China has largely been blamed for causing so much volatility and negativity in financial markets in recent weeks so it should be no surprise that, as its markets close in observance of Victory Day, markets in Europe and the U.S. are staging a recovery.
European indices are in the green for a second day while U.S. futures suggest we’re going to see a second day of positive trading here as well. I wouldn’t say this rally represents any significant change in sentiment in the markets, just relief at the fact that the volatility and fear that has been stemming from China has temporarily subsided.
With this being put to the back of people’s minds until next week, a couple of other key events will come to the forefront, tomorrow’s U.S. jobs report and today’s European Central Bank meeting. The recent market volatility, depreciation of the Yuan and talk of currency wars has created a headache for a number of central banks. The Federal Reserve was on course to raise interest rates in September but recent events have cast doubts on whether it can achieve its 2% inflation target in the current environment and what impact a rate hike would have on such unstable markets.
The ECB has another problem as it is nearly a year into its own quantitative easing program and inflation has remained stubbornly low. This will not be helped by lower commodity prices, while the euro’s emergence as a safe haven currency could add further deflationary pressures to the region in the coming months.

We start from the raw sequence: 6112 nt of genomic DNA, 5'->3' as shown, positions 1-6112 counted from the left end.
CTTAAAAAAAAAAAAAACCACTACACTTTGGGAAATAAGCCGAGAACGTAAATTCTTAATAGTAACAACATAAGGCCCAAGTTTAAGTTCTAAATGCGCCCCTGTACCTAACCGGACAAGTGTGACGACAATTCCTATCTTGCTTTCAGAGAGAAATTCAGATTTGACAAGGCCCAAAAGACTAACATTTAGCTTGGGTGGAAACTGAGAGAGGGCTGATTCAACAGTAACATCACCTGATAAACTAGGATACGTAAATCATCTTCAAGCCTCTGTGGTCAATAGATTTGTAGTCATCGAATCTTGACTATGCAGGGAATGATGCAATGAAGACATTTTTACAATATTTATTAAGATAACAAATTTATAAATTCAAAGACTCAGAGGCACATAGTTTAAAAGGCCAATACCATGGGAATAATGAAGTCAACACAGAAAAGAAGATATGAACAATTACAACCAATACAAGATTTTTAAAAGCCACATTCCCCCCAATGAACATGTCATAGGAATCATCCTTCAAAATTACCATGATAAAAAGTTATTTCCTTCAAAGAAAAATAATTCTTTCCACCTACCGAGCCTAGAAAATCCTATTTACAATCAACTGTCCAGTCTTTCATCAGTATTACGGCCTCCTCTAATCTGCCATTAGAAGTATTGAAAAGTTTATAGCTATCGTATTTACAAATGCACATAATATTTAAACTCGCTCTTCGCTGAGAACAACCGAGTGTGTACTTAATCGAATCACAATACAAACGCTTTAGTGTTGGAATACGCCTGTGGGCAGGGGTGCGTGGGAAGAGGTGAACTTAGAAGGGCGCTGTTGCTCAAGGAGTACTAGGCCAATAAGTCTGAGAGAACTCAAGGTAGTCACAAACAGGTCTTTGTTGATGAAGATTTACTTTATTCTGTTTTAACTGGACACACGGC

It is becoming more widely accepted that further monetary stimulus is warranted from the ECB, the only questions that remain is when and how much. Some expect the ECB to expand its quantitative easing program today but I’m not convinced this is the right time. We don’t have all the data yet and therefore don’t know what the full impact of recent market volatility and Yuan devaluation will be. Surely policy makers will want to make an informed decision rather than rushing into it.
If we do get a policy response, it could come in the form of an extension to the current quantitative easing program, possibly even making it open ended, or an increase in the size of the monthly purchases. To do the latter though, the ECB may have to look at broadening the range or quantity of assets it can buy which would complicate things further.
There will also be a focus on U.S. data today, with jobless claims, trade balance, the final services PMI and ISM non-manufacturing PMI all being released. As Fed vice Chair Stanley Fischer stated last week, the data over the next couple of weeks could be the difference between the central bank hiking rates and not.
The S&P is expected to open 9 points higher, the Dow 73 points higher and the Nasdaq 25 points higher.
For a look at all of today’s economic events, check out our economic calendar.
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